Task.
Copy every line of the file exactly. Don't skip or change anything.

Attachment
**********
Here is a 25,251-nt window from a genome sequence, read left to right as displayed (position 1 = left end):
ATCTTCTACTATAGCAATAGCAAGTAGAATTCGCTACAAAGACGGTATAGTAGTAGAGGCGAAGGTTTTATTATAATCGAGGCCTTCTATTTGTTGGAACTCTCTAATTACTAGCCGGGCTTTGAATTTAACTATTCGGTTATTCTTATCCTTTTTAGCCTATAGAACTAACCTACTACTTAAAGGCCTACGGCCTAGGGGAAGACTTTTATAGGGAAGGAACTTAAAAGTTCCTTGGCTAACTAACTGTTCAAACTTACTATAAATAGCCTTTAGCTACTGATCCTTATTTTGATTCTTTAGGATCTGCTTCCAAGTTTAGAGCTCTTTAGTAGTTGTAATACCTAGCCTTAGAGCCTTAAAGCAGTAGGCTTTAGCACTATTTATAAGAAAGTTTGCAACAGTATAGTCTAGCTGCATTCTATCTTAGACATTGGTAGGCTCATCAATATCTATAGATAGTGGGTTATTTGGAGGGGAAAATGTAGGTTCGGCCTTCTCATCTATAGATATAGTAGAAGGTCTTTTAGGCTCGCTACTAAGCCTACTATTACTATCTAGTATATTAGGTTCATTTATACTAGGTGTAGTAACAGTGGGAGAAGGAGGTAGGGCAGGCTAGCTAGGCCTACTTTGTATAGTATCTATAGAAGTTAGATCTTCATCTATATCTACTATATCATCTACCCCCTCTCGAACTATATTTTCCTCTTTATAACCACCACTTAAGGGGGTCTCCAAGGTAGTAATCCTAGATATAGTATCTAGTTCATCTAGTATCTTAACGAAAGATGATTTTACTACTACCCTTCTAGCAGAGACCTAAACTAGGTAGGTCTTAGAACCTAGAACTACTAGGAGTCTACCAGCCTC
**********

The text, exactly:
Here is a 25,251-nt window from a genome sequence, read left to right as displayed (position 1 = left end):
ATCTTCTACTATAGCAATAGCAAGTAGAATTCGCTACAAAGACGGTATAGTAGTAGAGGCGAAGGTTTTATTATAATCGAGGCCTTCTATTTGTTGGAACTCTCTAATTACTAGCCGGGCTTTGAATTTAACTATTCGGTTATTCTTATCCTTTTTAGCCTATAGAACTAACCTACTACTTAAAGGCCTACGGCCTAGGGGAAGACTTTTATAGGGAAGGAACTTAAAAGTTCCTTGGCTAACTAACTGTTCAAACTTACTATAAATAGCCTTTAGCTACTGATCCTTATTTTGATTCTTTAGGATCTGCTTCCAAGTTTAGAGCTCTTTAGTAGTTGTAATACCTAGCCTTAGAGCCTTAAAGCAGTAGGCTTTAGCACTATTTATAAGAAAGTTTGCAACAGTATAGTCTAGCTGCATTCTATCTTAGACATTGGTAGGCTCATCAATATCTATAGATAGTGGGTTATTTGGAGGGGAAAATGTAGGTTCGGCCTTCTCATCTATAGATATAGTAGAAGGTCTTTTAGGCTCGCTACTAAGCCTACTATTACTATCTAGTATATTAGGTTCATTTATACTAGGTGTAGTAACAGTGGGAGAAGGAGGTAGGGCAGGCTAGCTAGGCCTACTTTGTATAGTATCTATAGAAGTTAGATCTTCATCTATATCTACTATATCATCTACCCCCTCTCGAACTATATTTTCCTCTTTATAACCACCACTTAAGGGGGTCTCCAAGGTAGTAATCCTAGATATAGTATCTAGTTCATCTAGTATCTTAACGAAAGATGATTTTACTACTACCCTTCTAGCAGAGACCTAAACTAGGTAGGTCTTAGAACCTAGAACTACTAGGAGTCTACCAGCCTC